“Adoption of waste heat recovery technology— the process of utilizing the excess heat generated from the engine as useful energy—will be a function of customer expectations, duty-cycle requirements, and payback,” he explained. “Yet it is a technology that has the potential to be key in delivering fuel efficiency gains in the future.”
Thus the whole point of such programs, Damon stressed, is to bring a “broad cascade of technology” to current products that was not previously possible yet keep them “economically viable” at the same time.
Vivek Sujan, director of product innovation at Cummins Inc., also sounded that “feasibility theme” during the panel discussion because the engine maker used its work on the SuperTruck I program to jump-start development of its new X15 line of heavy-duty engines.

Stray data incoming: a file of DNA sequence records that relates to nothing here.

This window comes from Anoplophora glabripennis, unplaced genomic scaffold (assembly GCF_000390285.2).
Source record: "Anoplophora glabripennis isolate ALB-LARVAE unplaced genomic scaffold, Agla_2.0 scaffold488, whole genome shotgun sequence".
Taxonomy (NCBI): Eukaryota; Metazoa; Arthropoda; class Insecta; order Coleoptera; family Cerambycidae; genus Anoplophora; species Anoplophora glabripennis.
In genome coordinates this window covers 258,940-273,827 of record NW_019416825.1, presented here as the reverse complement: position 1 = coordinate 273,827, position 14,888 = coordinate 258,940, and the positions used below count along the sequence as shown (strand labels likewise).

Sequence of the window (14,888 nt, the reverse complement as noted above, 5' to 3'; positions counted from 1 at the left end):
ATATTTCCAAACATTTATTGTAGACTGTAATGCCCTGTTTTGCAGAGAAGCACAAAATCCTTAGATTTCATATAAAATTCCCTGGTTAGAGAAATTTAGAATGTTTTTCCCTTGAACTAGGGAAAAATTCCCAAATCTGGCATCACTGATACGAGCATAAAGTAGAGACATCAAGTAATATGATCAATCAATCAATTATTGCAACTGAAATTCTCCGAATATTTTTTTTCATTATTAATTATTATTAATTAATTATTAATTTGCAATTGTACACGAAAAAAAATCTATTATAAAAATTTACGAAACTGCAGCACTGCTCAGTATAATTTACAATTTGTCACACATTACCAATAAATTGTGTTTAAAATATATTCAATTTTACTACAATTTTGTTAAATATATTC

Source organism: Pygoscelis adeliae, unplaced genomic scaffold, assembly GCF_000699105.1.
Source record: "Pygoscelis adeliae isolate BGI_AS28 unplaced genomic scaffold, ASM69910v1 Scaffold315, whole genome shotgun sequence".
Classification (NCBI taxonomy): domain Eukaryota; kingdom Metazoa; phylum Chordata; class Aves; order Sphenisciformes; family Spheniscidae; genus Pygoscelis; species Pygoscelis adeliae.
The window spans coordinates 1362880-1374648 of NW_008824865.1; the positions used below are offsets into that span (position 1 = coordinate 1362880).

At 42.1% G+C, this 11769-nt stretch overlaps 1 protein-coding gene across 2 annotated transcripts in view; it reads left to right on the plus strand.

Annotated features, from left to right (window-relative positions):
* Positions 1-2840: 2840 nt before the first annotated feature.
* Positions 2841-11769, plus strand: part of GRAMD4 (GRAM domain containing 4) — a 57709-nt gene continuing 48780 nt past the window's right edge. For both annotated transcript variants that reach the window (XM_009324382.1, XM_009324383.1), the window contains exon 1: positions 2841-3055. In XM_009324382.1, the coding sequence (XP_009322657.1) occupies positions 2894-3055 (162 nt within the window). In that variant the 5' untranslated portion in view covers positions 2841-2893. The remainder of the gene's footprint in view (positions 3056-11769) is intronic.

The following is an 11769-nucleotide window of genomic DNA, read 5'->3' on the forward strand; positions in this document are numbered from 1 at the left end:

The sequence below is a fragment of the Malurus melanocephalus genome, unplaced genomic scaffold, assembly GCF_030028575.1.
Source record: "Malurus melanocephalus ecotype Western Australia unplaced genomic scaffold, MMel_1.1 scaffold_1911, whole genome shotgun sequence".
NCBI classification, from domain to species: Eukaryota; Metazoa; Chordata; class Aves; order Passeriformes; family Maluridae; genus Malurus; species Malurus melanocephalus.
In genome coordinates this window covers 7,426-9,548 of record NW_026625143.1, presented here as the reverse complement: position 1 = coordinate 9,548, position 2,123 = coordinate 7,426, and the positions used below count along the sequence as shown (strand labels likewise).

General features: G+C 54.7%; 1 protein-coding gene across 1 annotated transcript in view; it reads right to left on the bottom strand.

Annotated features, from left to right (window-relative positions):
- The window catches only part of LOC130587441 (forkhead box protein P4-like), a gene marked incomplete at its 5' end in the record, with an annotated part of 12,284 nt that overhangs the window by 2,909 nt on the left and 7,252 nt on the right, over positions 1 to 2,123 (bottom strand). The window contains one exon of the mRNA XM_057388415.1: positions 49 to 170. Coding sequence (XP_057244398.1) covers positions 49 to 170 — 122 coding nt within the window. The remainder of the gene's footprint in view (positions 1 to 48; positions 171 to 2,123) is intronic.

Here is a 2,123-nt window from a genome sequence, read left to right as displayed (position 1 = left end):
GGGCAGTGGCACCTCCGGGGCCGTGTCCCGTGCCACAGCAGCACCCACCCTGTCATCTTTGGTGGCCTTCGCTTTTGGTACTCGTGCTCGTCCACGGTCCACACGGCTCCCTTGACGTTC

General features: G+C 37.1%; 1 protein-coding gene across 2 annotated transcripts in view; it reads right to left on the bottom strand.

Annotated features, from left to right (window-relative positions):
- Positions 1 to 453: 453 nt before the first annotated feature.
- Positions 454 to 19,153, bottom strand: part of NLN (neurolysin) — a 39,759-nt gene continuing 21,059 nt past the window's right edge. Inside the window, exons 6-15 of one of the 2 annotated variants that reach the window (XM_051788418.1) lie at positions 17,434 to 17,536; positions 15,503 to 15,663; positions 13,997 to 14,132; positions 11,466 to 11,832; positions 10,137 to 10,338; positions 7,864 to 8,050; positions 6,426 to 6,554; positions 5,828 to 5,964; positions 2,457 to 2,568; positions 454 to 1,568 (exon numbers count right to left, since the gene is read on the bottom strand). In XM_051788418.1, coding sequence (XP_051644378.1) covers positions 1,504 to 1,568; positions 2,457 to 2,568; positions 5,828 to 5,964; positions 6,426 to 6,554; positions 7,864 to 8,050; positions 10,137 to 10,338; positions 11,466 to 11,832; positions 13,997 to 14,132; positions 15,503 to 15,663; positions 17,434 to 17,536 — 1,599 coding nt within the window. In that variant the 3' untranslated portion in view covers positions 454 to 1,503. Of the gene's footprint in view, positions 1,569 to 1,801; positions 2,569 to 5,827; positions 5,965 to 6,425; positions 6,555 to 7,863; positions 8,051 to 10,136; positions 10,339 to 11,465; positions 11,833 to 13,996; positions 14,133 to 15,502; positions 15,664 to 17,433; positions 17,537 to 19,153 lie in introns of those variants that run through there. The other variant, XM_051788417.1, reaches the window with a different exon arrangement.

That research also helped the company decide on a “differentiation’ strategy when it came to the new X15 engine family. For example, the 15-liter X15 Efficiency Series is “tuned” to provide maximum fuel economy, delivering 3% better fuel economy versus 2016 equivalent models and an over 10% improvement versus 2010 equivalent displacements.
By contrast, the 15-liter X15 Performance Series is focused on providing more power, especially for heavy loads. Those particular engines are rated between 485 and 605 hp. and deliver 1,650 to 2,050 lbs.-ft. of torque.
VTNA’s SuperTruck demonstrator, unveiled late last year, also worked to bring numerous prototype features into real-world operation on its current line of tractors—everything from top-of-cab solar panels powering the vehicle’s battery and interior lights, to its ultra-light aluminum frame and retooled 425 hp. 11-liter proprietary engine.
VTNA said its SuperTruck tractor-trailer combination boosted fuel efficiency by 70%—exceeding 12 mpg, with some test runs showing more than 13 mpg, noted Long—in road tests, with BTE reaching 50%.